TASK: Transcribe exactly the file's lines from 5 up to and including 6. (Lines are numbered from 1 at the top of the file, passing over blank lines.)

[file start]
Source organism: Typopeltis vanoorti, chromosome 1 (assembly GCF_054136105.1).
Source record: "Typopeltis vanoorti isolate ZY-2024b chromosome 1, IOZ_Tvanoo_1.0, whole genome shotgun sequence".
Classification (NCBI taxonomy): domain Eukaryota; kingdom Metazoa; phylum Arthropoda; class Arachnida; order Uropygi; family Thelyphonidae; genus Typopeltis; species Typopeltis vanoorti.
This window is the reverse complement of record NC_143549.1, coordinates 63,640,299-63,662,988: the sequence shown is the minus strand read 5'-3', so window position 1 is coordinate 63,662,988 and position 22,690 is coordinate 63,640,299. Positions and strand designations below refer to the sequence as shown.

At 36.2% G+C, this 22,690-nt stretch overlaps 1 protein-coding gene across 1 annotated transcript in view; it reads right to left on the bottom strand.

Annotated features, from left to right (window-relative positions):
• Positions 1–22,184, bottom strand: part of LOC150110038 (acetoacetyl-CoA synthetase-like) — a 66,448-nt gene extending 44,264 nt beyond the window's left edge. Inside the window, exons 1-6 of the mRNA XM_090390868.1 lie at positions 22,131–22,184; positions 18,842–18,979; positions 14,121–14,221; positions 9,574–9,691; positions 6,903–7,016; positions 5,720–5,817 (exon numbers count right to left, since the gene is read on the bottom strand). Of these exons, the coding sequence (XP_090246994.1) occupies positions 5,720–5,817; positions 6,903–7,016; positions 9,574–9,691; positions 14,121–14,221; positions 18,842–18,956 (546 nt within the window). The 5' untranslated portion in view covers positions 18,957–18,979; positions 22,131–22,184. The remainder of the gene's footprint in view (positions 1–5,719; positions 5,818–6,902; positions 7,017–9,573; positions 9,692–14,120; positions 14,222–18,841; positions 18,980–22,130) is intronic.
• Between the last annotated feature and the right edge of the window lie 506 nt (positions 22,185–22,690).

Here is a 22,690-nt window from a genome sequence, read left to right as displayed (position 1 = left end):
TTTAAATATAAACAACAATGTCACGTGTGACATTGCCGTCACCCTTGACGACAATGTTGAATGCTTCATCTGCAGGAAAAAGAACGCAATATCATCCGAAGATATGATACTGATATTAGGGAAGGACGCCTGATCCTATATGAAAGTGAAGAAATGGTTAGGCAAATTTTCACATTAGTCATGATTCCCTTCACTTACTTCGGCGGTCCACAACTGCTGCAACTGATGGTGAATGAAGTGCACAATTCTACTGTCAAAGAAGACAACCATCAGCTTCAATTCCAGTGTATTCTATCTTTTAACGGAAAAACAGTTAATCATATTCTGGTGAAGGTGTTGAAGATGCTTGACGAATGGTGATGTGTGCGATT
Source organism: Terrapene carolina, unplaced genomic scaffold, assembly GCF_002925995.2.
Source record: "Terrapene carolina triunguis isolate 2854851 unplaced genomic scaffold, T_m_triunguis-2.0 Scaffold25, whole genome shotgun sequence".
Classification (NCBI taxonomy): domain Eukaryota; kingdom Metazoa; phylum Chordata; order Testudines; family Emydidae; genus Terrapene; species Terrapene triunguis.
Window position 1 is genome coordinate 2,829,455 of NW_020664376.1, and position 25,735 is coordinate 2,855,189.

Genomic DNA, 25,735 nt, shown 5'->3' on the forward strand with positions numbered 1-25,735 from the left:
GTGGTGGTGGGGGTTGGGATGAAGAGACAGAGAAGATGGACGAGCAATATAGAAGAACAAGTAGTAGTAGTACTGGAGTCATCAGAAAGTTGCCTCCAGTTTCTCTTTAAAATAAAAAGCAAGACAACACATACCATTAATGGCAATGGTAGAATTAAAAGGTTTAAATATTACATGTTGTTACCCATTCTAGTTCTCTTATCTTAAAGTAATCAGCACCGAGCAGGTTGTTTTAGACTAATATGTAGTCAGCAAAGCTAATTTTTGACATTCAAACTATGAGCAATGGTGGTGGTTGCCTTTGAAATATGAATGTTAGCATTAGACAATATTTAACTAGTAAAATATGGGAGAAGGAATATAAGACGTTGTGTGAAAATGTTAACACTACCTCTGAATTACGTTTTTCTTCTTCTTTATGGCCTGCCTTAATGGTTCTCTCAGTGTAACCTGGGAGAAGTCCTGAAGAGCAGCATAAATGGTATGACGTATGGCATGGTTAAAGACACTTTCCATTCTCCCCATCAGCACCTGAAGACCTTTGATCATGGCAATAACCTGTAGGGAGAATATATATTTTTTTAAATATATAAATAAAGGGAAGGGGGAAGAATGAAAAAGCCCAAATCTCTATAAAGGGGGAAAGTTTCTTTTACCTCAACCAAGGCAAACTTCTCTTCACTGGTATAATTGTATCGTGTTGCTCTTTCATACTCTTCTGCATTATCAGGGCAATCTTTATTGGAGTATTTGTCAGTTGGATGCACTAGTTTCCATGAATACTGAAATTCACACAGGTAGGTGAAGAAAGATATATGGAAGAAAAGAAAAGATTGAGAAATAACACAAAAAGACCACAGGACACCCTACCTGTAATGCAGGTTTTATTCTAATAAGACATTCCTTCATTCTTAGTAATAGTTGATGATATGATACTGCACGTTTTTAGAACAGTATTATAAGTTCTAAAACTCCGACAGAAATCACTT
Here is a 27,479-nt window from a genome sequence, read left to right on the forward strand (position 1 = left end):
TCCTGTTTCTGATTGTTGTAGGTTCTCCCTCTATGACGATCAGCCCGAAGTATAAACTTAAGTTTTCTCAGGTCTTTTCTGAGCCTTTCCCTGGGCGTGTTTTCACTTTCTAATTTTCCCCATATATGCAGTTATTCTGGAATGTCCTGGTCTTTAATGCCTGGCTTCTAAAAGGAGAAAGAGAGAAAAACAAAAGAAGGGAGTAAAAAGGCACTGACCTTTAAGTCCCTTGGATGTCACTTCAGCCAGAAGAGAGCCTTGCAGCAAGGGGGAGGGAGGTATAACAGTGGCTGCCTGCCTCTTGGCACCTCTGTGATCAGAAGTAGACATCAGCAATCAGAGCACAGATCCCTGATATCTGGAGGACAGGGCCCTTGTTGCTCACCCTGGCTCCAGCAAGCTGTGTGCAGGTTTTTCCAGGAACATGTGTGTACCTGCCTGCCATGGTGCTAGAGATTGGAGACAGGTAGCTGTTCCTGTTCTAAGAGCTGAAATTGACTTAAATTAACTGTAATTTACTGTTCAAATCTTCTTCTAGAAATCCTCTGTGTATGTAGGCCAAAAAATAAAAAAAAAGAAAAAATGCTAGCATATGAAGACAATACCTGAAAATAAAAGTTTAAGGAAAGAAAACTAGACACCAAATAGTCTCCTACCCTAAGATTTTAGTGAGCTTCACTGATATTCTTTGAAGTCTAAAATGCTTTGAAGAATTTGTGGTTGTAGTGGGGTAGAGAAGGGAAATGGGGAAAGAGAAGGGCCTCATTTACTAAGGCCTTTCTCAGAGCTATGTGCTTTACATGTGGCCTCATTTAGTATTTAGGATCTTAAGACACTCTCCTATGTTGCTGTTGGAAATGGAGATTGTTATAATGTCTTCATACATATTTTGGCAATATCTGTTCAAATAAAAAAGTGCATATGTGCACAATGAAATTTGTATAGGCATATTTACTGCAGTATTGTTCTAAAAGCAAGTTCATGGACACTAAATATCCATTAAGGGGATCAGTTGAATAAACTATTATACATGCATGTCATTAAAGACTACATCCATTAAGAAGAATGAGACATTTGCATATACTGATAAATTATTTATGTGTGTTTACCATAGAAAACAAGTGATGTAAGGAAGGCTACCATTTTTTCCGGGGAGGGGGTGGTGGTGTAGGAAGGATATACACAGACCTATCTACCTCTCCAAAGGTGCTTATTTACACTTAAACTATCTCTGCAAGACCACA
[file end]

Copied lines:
At 36.2% G+C, this 22,690-nt stretch overlaps 1 protein-coding gene across 1 annotated transcript in view; it reads right to left on the bottom strand.

Annotated features, from left to right (window-relative positions):